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How Do I Know I’m Taking the Right Job?

Afraid your potential new gig might not be the one for you? Experts suggest how to judge if it’s the right fit

Congrats! You’ve applied for a job, nailed the interview and gotten the right job offer. But the prospect of starting a new job can come with a mix of feelings: excitement for new faces and projects, and—for some—fear that you might be signing up for the wrong gig.

If you’re losing sleep about whether a prospective job is the one for you, read on, because the crowdsourcing geniuses at Quora have suggested ways to tell if a job is right for you. Here’s their collective wisdom to help you figure it out.

1. Interview the Interviewer

“You’ll know when you’re taking the right job by asking the right questions and doing your homework. Leverage your interview as an excellent opportunity to interview the employer just as much as they’re doing their due diligence on you.” —Vicki Salemi

The interview is a great time ask questions, both to impress your interviewer and to learn about the people and the organization. Salemi, a career expert at Monster and U.S. News Money, suggests taking note of whether your potential boss was respectful to you during the interview, and if you even like this person. She also advises asking about opportunities for growth on the potential job.

2. Tilt a Beer

“[W]hen interviewing a person to work for you, or a person to work for, you have to be able to think to yourself: let’s say I had a hard day with this person, we argued and we fought at work about things and it was a bad day. Would I still be able to go to a bar and tilt a beer with that person?” —John Byrd

Byrd describes this test as the “tilt a beer test,” for obvious reasons. If you’re on the fence about the person you’d be working for, consider this experiment. If you’re able to answer yes to the question above, then Byrd says you’ve taken the right job.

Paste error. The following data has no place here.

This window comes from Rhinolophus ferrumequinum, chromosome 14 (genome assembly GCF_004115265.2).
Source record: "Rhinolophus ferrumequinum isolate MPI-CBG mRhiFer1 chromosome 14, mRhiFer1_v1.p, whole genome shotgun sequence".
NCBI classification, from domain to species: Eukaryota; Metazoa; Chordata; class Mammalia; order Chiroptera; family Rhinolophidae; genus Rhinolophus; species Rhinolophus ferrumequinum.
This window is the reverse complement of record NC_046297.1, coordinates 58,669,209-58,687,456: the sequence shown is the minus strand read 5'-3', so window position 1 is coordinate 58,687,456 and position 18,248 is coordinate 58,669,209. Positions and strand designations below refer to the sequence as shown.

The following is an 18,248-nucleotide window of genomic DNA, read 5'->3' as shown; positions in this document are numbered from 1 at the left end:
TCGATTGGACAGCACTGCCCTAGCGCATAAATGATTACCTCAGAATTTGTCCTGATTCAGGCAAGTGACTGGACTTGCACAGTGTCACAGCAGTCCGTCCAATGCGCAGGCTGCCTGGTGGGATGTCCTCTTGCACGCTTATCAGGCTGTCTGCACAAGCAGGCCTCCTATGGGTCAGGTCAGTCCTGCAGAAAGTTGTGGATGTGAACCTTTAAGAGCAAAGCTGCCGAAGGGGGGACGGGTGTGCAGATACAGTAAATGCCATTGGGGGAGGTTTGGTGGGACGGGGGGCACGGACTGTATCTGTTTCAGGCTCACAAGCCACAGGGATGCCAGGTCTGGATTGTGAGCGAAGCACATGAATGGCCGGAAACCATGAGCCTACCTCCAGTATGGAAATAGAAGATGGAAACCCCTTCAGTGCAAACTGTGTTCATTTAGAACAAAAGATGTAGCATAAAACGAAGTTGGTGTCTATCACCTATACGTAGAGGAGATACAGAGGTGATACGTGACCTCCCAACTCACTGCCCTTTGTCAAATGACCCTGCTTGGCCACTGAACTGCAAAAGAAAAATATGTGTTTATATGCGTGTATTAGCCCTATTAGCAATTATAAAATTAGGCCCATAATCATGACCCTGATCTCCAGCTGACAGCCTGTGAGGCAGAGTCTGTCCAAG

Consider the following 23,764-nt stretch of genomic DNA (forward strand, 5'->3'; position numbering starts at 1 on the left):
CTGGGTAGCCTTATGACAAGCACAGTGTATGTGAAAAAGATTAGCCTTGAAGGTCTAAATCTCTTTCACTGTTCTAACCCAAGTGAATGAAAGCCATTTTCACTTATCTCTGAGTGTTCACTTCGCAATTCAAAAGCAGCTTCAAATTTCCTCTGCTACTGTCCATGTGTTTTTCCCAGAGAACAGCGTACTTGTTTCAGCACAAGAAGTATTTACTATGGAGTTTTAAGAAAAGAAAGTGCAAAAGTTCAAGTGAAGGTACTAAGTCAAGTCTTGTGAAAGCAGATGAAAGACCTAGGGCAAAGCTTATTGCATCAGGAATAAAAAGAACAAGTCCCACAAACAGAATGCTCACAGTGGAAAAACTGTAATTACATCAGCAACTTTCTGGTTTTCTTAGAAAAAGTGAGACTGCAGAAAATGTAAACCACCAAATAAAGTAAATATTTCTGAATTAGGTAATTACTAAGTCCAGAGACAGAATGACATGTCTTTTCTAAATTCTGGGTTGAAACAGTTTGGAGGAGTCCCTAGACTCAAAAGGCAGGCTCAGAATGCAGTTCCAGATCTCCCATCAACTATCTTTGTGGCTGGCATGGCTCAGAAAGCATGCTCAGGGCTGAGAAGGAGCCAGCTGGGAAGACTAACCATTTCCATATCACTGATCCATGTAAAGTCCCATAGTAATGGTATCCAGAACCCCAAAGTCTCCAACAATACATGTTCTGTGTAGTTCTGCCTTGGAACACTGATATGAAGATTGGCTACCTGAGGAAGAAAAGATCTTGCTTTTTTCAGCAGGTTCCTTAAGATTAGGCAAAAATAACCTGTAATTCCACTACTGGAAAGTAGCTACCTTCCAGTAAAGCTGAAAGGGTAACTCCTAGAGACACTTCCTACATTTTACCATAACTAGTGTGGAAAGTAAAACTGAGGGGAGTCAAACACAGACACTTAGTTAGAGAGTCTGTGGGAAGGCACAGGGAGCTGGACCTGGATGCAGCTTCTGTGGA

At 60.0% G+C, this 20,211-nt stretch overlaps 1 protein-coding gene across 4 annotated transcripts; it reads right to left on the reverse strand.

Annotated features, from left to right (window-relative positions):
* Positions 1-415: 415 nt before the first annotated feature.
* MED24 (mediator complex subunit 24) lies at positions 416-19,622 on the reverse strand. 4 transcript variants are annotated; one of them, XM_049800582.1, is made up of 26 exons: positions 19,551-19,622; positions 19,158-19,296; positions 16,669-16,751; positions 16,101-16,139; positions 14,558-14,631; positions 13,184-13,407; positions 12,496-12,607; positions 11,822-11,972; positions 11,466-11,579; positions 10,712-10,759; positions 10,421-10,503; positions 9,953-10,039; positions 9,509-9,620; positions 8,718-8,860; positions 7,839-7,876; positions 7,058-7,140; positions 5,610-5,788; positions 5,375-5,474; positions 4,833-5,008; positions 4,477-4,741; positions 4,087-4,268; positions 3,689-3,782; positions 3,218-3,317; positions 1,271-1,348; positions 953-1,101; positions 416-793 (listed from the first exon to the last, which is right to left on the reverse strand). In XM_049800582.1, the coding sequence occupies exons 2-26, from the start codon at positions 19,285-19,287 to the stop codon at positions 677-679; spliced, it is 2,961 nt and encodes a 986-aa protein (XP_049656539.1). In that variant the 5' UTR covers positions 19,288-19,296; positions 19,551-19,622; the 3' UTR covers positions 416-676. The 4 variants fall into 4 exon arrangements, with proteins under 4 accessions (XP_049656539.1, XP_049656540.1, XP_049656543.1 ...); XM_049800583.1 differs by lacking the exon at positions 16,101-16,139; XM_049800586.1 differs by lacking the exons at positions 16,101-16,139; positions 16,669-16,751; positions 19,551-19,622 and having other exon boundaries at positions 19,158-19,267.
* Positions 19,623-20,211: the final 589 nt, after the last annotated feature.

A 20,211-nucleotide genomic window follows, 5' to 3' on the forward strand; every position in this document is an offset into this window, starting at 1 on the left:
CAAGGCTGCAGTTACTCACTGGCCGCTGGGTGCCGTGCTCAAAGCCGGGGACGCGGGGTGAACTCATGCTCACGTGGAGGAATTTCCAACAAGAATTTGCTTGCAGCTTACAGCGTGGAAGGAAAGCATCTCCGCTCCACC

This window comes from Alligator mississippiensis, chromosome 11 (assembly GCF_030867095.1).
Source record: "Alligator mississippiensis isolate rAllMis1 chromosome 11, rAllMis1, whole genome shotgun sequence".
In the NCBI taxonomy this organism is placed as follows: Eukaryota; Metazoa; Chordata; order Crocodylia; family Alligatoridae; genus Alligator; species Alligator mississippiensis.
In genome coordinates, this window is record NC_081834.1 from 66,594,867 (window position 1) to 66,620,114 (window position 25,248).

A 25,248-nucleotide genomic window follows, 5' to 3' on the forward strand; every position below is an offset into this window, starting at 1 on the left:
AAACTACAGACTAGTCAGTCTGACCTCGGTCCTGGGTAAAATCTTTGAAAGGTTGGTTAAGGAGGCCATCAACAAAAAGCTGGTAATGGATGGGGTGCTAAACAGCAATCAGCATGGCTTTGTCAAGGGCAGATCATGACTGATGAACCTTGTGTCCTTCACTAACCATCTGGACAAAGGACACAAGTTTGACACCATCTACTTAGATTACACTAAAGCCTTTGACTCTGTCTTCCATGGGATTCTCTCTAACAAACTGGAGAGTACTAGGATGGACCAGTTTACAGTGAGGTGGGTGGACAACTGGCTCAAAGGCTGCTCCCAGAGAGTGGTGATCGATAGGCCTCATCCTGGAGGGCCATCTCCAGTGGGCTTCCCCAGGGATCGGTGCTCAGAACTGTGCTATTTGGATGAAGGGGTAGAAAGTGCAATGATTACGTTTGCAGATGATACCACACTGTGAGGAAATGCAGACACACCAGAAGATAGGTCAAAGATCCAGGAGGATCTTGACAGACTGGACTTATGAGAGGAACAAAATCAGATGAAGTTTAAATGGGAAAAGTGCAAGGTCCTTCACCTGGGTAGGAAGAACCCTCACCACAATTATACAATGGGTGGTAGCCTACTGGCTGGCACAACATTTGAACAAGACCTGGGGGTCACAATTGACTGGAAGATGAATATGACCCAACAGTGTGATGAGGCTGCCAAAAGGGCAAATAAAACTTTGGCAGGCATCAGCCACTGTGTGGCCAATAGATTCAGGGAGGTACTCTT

3. Consider the Alternatives

“I don’t think you should evaluate it as the ‘right’ job. It is one choice that is a relative choice compared with available alternatives. So given the skills and qualifications you have, and the opportunities available, is it a job that compensates well, is ethical and provides experience, contacts and skills that compare well with other possible jobs?” —Mark Switzer

Like everything in life, the rightness of a job is relative. This is just one job in a career that will have several. So if it seems better than what you have now, and can help you build your skills, why not take the leap? Or wait for something better to come along. Your call.

4. Do a Passion Check for the Right Job

“There is high correlation between things that come easy to you and job satisfaction. You need to have passion; if it’s easy to you, there is good synergy, you are naturally flowing, and it gives you energy. It should be something that you truly love, that makes you want to improve and that you have success in.” —Abdel Aziz Shokair

When you stop limiting yourself to a certain salary and start going after the jobs you’re passionate about (even if they don’t line up with your degree or skill set), Shokair says opportunities will open up to you.

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